Eighty years ago, in 1939, many Czechoslovak pilots left the Protectorate of Bohemia and Moravia and the Slovak Republic. A large number of them found their way to Great Britain, where they joined the newly created Czechoslovak Squadron of the Royal Air Force. The exhibition Knights of the Heaven is dedicated to fighter and bomber pilots, technicians and other aviation personnel of the Royal Air Force (RAF) and the Women’s Auxiliary Air Force.

The exhibition provides a long list of all two and half thousand people, with their basic biographical data, large-scale photographs, audio-visual material and, most particularly, dozens of original items that belonged to important figures in the RAF – the Generals Fajtl, Liškutín, Bryks, Nedved and others. The atmosphere is enriched by exhibits relating to air force actions: complete uniforms, diaries, state decorations, badges of individual squadrons and weapons.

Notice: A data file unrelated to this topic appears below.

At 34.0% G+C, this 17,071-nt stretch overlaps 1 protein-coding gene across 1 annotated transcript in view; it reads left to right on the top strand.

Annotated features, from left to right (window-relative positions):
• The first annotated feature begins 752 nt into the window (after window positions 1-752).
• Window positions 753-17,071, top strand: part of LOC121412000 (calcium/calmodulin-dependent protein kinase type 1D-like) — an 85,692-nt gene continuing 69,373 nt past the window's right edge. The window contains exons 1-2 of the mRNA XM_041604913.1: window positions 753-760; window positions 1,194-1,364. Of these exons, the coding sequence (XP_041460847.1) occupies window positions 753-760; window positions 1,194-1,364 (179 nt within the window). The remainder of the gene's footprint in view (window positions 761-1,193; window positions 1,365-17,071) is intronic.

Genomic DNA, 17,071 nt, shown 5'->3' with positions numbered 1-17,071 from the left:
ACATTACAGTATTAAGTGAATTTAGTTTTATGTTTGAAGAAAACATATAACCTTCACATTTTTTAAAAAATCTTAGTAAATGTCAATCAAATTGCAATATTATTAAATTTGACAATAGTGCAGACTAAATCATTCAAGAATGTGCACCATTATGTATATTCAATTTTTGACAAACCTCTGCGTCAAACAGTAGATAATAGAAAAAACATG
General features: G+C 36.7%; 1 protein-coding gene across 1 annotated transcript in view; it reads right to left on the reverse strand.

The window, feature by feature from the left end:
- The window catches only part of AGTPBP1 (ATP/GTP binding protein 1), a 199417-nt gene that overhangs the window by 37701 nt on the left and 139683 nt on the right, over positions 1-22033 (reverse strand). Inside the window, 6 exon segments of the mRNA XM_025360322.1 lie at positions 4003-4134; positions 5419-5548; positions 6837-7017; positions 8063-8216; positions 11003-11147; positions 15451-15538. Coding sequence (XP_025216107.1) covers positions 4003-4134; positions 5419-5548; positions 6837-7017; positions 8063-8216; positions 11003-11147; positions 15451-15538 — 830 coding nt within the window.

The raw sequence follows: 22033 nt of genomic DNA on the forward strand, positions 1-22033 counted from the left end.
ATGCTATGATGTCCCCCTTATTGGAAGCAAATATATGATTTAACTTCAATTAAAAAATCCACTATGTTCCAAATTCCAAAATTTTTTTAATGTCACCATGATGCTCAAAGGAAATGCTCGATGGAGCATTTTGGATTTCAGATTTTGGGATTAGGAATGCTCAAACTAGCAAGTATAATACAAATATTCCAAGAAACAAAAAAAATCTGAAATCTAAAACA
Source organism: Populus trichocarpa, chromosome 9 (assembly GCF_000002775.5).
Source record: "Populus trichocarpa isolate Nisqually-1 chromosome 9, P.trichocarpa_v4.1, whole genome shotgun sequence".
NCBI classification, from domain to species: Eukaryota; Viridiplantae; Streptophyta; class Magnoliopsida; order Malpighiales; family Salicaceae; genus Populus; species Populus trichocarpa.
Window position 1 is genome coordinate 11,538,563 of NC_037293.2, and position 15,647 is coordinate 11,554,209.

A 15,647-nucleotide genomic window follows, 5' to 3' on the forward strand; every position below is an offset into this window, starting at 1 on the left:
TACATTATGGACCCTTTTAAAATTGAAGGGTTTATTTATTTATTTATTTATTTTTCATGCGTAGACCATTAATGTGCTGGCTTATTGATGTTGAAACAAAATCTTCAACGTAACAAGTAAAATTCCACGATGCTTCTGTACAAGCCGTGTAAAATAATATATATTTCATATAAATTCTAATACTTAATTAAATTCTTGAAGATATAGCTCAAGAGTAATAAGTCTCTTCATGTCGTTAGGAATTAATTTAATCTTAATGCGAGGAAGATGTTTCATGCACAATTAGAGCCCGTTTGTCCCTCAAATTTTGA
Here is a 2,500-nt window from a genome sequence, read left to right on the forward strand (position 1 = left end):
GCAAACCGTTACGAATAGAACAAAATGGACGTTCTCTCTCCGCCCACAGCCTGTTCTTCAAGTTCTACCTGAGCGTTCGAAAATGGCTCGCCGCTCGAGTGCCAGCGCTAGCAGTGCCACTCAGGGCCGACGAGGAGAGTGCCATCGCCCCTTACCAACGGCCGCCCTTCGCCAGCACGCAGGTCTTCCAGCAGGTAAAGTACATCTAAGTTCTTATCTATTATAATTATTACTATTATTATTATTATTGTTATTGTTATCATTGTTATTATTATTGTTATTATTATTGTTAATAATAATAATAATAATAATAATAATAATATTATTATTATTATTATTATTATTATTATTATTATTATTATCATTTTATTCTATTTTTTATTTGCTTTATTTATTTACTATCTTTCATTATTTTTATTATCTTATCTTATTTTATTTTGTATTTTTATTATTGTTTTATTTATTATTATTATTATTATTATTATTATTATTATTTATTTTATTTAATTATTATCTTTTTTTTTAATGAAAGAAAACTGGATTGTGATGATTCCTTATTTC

The exhibition shows the military achievements and tragic ends of both remembered and neglected heroes of the air force from World War II. It does not forget their often sad fates after the war. Various kinds of discrimination escalated, particularly after the  Communist Party of Czechoslovakia came to power in February 1948. Previous inclusion in Western units and resistance to the emerging ideology in many cases ended in imprisonment or other forms of persecution. For many pilots, it resulted in their exile. Only the events of 1989 brought the surviving RAF pilots and their families the deserved recognition.